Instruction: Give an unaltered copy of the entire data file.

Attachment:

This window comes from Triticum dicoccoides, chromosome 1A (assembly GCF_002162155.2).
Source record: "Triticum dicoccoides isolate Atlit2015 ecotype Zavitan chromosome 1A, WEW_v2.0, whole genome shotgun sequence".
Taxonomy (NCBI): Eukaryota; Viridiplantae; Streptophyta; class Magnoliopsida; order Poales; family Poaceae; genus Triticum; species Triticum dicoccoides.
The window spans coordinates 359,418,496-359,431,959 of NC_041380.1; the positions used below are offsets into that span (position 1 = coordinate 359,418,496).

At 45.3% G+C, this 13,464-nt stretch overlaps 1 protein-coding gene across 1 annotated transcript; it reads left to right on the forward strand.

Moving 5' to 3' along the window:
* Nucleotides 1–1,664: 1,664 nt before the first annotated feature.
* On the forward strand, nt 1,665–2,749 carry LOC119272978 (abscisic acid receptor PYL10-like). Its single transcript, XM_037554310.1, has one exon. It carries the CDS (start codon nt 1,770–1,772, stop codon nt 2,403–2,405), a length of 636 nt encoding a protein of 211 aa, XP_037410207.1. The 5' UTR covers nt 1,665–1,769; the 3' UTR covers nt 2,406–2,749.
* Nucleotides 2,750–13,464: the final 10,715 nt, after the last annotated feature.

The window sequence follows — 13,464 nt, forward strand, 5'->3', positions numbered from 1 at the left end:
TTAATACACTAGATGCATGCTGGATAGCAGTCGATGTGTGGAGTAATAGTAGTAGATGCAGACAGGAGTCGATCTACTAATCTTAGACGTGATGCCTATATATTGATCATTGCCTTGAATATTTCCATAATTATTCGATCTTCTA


This window comes from Triticum dicoccoides, chromosome 1A (assembly GCF_002162155.2).
Source record: "Triticum dicoccoides isolate Atlit2015 ecotype Zavitan chromosome 1A, WEW_v2.0, whole genome shotgun sequence".
Taxonomy (NCBI): Eukaryota; Viridiplantae; Streptophyta; class Magnoliopsida; order Poales; family Poaceae; genus Triticum; species Triticum dicoccoides.
The window spans coordinates 359,418,496-359,431,959 of NC_041380.1; the positions used below are offsets into that span (position 1 = coordinate 359,418,496).

At 45.3% G+C, this 13,464-nt stretch overlaps 1 protein-coding gene across 1 annotated transcript; it reads left to right on the forward strand.

Moving 5' to 3' along the window:
* Nucleotides 1–1,664: 1,664 nt before the first annotated feature.
* On the forward strand, nt 1,665–2,749 carry LOC119272978 (abscisic acid receptor PYL10-like). Its single transcript, XM_037554310.1, has one exon. It carries the CDS (start codon nt 1,770–1,772, stop codon nt 2,403–2,405), a length of 636 nt encoding a protein of 211 aa, XP_037410207.1. The 5' UTR covers nt 1,665–1,769; the 3' UTR covers nt 2,406–2,749.
* Nucleotides 2,750–13,464: the final 10,715 nt, after the last annotated feature.

The window sequence follows — 13,464 nt, forward strand, 5'->3', positions numbered from 1 at the left end:
TTAATACACTAGATGCATGCTGGATAGCAGTCGATGTGTGGAGTAATAGTAGTAGATGCAGACAGGAGTCGATCTACTAATCTTAGACGTGATGCCTATATATTGATCATTGCCTTGAATATTTCCATAATTATTCGATCTTCTA